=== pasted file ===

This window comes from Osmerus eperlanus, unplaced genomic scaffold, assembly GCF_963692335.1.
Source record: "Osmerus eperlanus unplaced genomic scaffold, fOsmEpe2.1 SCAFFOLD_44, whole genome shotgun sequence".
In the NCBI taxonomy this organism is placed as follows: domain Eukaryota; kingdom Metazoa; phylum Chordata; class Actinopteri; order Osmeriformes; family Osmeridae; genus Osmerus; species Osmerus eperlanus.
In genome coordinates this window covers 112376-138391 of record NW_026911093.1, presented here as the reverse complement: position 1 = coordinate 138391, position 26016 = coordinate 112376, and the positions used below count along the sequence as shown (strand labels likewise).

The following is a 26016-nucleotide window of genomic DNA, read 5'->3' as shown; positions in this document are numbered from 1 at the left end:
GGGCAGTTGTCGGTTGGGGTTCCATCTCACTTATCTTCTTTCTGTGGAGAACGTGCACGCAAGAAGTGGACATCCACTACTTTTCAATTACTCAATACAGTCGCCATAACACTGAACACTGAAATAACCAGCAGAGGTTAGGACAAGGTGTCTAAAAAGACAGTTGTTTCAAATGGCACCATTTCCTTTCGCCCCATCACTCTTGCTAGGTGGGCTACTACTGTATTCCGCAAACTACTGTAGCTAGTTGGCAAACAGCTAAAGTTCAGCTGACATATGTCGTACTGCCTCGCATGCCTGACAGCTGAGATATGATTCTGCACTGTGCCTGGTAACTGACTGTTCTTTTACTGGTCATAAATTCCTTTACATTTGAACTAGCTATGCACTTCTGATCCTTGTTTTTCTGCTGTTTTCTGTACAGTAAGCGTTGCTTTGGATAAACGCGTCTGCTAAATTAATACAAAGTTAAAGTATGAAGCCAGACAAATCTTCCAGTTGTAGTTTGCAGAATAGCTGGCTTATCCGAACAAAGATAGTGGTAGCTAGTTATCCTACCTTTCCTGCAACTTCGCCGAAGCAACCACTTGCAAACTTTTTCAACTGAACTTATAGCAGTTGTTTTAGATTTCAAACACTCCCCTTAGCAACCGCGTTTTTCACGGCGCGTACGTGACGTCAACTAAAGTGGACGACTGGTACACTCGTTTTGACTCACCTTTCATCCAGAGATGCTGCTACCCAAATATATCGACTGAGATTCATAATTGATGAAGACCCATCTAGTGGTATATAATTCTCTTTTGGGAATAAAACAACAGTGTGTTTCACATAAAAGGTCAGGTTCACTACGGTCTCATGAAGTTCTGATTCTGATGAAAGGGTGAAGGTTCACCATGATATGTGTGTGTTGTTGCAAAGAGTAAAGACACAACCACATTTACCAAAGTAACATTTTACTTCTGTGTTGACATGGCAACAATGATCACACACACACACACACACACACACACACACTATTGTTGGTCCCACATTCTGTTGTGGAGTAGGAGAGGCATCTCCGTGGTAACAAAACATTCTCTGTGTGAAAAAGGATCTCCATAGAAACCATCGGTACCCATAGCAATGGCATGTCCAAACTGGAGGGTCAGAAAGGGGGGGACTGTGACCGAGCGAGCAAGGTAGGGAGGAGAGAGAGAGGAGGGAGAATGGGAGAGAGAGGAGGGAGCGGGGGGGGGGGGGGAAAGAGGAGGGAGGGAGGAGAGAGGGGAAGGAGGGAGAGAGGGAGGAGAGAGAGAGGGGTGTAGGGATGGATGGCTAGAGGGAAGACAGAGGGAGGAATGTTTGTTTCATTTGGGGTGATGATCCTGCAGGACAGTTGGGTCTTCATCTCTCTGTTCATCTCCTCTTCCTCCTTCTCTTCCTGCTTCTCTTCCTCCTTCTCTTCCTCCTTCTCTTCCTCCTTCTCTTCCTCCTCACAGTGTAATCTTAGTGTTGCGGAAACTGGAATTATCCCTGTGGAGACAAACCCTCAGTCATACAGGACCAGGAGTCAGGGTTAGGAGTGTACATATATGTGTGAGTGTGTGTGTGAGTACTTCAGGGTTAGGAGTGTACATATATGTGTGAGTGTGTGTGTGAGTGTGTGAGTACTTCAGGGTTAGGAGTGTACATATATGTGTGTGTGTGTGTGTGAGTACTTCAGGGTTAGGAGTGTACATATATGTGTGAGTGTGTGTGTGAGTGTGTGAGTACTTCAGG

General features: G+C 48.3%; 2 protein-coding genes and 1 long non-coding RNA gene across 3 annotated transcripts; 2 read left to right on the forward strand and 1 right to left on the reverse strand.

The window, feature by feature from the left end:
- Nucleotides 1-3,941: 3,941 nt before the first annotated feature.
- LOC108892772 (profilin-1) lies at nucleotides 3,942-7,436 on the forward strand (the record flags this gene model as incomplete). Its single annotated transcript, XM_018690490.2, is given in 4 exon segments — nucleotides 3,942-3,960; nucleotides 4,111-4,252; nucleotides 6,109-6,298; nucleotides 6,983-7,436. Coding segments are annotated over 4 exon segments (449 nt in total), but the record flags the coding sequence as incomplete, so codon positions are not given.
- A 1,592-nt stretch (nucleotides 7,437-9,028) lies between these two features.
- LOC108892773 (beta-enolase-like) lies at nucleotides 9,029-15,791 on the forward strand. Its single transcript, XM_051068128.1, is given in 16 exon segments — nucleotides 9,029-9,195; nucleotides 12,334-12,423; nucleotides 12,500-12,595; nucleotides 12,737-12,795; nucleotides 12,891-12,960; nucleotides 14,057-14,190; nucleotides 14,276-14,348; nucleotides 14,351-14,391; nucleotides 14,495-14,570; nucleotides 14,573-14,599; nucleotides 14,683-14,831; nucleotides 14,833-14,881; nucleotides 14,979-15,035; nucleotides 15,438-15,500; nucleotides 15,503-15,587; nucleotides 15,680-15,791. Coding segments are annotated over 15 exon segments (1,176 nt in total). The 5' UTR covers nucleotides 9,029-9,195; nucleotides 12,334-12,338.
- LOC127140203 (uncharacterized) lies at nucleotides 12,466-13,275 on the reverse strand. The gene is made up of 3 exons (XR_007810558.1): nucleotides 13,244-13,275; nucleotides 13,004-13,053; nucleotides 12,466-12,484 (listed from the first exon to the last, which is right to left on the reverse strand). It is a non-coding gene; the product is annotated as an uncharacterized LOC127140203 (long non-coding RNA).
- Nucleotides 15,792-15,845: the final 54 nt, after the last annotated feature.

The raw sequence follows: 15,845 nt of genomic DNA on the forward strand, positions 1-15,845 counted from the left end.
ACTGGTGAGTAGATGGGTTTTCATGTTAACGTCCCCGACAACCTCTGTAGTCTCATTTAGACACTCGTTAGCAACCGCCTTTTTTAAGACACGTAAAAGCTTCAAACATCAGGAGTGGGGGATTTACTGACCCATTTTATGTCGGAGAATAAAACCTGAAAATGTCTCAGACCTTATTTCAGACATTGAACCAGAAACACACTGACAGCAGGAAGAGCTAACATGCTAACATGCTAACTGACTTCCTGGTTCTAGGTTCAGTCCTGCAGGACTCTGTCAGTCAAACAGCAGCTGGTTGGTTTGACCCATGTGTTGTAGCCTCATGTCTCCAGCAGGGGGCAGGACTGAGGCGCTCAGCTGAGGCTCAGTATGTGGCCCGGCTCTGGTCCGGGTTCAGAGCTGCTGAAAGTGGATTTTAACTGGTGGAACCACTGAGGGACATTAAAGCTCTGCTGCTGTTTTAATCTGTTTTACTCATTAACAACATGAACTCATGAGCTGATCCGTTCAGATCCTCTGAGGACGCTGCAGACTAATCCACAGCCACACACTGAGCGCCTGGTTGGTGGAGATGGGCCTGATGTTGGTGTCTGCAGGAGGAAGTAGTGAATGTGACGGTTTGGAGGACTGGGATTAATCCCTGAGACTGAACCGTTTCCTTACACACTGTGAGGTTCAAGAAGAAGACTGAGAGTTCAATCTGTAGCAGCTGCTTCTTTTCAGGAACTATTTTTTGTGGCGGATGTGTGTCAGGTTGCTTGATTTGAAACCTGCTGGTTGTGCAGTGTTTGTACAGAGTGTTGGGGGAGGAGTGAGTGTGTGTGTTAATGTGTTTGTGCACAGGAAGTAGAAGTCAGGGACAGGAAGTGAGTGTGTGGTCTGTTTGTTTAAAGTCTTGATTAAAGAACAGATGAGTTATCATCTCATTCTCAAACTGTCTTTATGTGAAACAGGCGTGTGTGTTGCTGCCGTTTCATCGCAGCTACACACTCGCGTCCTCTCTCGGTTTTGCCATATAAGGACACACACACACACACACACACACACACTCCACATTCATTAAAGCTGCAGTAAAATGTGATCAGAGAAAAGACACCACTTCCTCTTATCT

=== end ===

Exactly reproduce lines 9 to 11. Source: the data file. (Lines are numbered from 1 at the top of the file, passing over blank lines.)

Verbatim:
- Nucleotides 1-3,941: 3,941 nt before the first annotated feature.
- LOC108892772 (profilin-1) lies at nucleotides 3,942-7,436 on the forward strand (the record flags this gene model as incomplete). Its single annotated transcript, XM_018690490.2, is given in 4 exon segments — nucleotides 3,942-3,960; nucleotides 4,111-4,252; nucleotides 6,109-6,298; nucleotides 6,983-7,436. Coding segments are annotated over 4 exon segments (449 nt in total), but the record flags the coding sequence as incomplete, so codon positions are not given.
- A 1,592-nt stretch (nucleotides 7,437-9,028) lies between these two features.